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Titanic's legacy reaches space (Forwarded)
13 April 2012
Titanic's legacy reaches space
A century ago, the RMS Titanic struck an iceberg while crossing the
North Atlantic and sank at the cost of over 1500 passengers and crew.
Today, thousands of boats cross the same iceberg-ridden path with no
loss of life -- and satellites are helping.
Frederick Fleet had the unenviable task of being the lookout on the
Titanic during the night of 14 April 1912. The ice information provided
by Frederick was the only intelligence that Captain Edward John Smith
had for navigating the ship through these treacherous waters.
One of the most important legacies of the Titanic disaster was the
establishment of the International Convention for the Safety of Life at
Sea and the International Ice Patrol (IIP).
The role of the IIP today is to monitor icebergs and establish an
iceberg danger area based on observations that are being fed into drift
and melt models.
At any time, there may be tens to hundreds of thousands of icebergs in
Arctic waters. The Ice Patrol's challenge is to determine the number of
icebergs that will drift south towards shipping lanes in the North
Atlantic between Europe and the major ports of the United States and Canada.
To date, no vessel that has heeded the Ice Patrol's published 'iceberg
limit' has collided with an iceberg.
The IIP first used marine vessels to perform routine ice patrols, but
switched to aerial surveillance after World War II. Today, aerial
surveillance is the primary ice reconnaissance method, but IIP aims to
replace expensive ice flights, and has been looking to satellite
observations as the successor technology.
"The IIP currently uses satellite-based radar observations to supplement
its aerial iceberg reconnaissance, and expects that satellites will play
a greater role in the future," said Dr Donald L. Murphy, IIP Chief
"In particular, the planned launch of a new generation of public good
satellites -- such as Sentinel-1 -- will dramatically increase the
availability of radar data and reduce the revisit time in the IIP area
"In addition, the new higher resolution generation satellites will
improve the ability to detect small icebergs."
Radars on satellites are particularly suited to iceberg monitoring
because they can acquire images through clouds and darkness.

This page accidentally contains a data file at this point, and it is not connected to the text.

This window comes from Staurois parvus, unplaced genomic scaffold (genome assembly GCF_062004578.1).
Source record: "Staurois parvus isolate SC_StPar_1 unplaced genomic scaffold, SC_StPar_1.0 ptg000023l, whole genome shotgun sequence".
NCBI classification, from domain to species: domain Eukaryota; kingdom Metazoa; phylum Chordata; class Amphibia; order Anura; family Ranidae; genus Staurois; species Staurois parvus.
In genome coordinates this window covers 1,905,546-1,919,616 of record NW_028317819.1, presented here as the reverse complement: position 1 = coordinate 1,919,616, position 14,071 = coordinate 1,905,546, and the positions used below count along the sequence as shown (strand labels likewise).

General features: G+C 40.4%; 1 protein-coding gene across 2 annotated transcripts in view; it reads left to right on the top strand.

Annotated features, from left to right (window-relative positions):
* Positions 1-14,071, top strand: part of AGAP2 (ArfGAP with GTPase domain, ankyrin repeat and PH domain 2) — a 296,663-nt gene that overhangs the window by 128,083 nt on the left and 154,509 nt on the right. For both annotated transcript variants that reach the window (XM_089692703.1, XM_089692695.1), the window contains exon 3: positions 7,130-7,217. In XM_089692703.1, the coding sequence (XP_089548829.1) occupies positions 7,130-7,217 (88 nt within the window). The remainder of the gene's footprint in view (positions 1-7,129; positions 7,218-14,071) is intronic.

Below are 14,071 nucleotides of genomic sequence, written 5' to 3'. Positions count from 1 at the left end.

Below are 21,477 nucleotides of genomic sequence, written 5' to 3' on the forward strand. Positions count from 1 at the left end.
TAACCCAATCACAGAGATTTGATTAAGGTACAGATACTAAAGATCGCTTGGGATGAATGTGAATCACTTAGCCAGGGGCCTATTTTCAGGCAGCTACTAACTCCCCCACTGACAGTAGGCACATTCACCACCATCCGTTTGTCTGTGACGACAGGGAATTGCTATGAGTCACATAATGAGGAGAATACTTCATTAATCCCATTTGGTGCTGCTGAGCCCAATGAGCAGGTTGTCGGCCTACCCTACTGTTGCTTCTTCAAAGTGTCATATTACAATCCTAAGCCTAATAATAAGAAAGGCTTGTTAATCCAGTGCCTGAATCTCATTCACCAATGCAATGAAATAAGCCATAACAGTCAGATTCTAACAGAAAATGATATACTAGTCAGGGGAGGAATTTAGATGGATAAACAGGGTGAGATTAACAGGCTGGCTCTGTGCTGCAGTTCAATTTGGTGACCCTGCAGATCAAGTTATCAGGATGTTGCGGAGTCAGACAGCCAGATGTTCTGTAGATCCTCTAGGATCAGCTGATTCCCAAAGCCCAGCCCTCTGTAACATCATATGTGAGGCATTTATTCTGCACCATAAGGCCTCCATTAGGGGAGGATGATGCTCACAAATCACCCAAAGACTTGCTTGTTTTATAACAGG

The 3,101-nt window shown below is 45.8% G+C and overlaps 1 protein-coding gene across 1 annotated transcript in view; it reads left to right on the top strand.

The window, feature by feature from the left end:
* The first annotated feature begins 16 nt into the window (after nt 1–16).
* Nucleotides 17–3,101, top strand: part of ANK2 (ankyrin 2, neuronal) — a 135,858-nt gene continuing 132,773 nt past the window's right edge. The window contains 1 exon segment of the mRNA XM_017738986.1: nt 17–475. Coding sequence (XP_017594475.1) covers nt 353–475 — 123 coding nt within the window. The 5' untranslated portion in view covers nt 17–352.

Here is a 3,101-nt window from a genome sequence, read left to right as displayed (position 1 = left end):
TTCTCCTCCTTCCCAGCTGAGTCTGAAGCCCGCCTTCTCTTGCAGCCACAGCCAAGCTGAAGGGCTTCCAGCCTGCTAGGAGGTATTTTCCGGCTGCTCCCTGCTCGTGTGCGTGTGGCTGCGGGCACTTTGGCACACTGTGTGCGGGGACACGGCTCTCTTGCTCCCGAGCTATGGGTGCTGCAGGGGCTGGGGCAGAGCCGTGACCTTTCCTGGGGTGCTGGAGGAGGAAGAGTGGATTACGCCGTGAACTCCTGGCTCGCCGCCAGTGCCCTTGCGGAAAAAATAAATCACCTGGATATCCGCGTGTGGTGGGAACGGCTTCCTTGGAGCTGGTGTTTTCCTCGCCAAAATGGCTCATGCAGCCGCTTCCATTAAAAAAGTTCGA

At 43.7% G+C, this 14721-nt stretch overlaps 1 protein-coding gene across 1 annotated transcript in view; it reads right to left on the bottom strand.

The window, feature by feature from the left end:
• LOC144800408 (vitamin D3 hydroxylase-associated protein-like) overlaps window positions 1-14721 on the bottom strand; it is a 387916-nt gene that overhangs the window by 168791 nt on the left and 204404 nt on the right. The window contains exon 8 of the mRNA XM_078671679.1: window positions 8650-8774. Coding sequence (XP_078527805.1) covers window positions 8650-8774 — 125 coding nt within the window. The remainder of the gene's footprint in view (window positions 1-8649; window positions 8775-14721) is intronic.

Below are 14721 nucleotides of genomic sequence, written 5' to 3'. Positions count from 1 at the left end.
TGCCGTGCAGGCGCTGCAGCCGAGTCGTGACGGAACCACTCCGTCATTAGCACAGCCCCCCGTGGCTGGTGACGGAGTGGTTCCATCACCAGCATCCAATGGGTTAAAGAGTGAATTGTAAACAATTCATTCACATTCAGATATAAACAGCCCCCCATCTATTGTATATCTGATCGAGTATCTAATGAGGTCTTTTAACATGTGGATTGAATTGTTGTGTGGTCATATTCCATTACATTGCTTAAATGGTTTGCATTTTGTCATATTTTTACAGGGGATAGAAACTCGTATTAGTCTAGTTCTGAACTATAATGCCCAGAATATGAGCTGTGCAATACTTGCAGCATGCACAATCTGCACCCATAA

The use of satellites for iceberg surveillance first caught the
attention of scientists in 1992 when ESA's ERS-1 satellite, carrying the
synthetic aperture radar, was launched.
Investigations into the use of satellites for iceberg detection
continued through the 1990s, but it wasn't until the initiation of ESA's
Global Monitoring for Environmental Security (GMES) programme that
wide-scale operational demonstrations began.
Since 2003 and with the assistance of GMES, the Canadian research and
development company C-CORE has been working with IIP to develop
innovative iceberg detection technologies based on satellite radar images.
Discriminating between icebergs and vessels based solely on the radar
images remains a challenge, but C-CORE, IIP and others are working to
improve the reliability of this process.
Under GMES, the Sentinel-1 constellation envisaged for launch in 2013
will provide complete coverage of the Arctic every 24 hours and
therefore play an important role for iceberg monitoring.
Data from the current CryoSat-2 and forthcoming Sentinel-3 missions will
complement this by providing information on extreme sea-ice features.
ESA's Envisat satellite, which also carries a radar used for iceberg
monitoring, is currently experiencing technical problems.
ESA has since activated a contingency agreement with the Canadian Space
Agency to continue to fulfil some of the user requirements with
Radarsat-1 and Radarsat-2 data.
[NOTE: Images and weblinks supporting this release are available at
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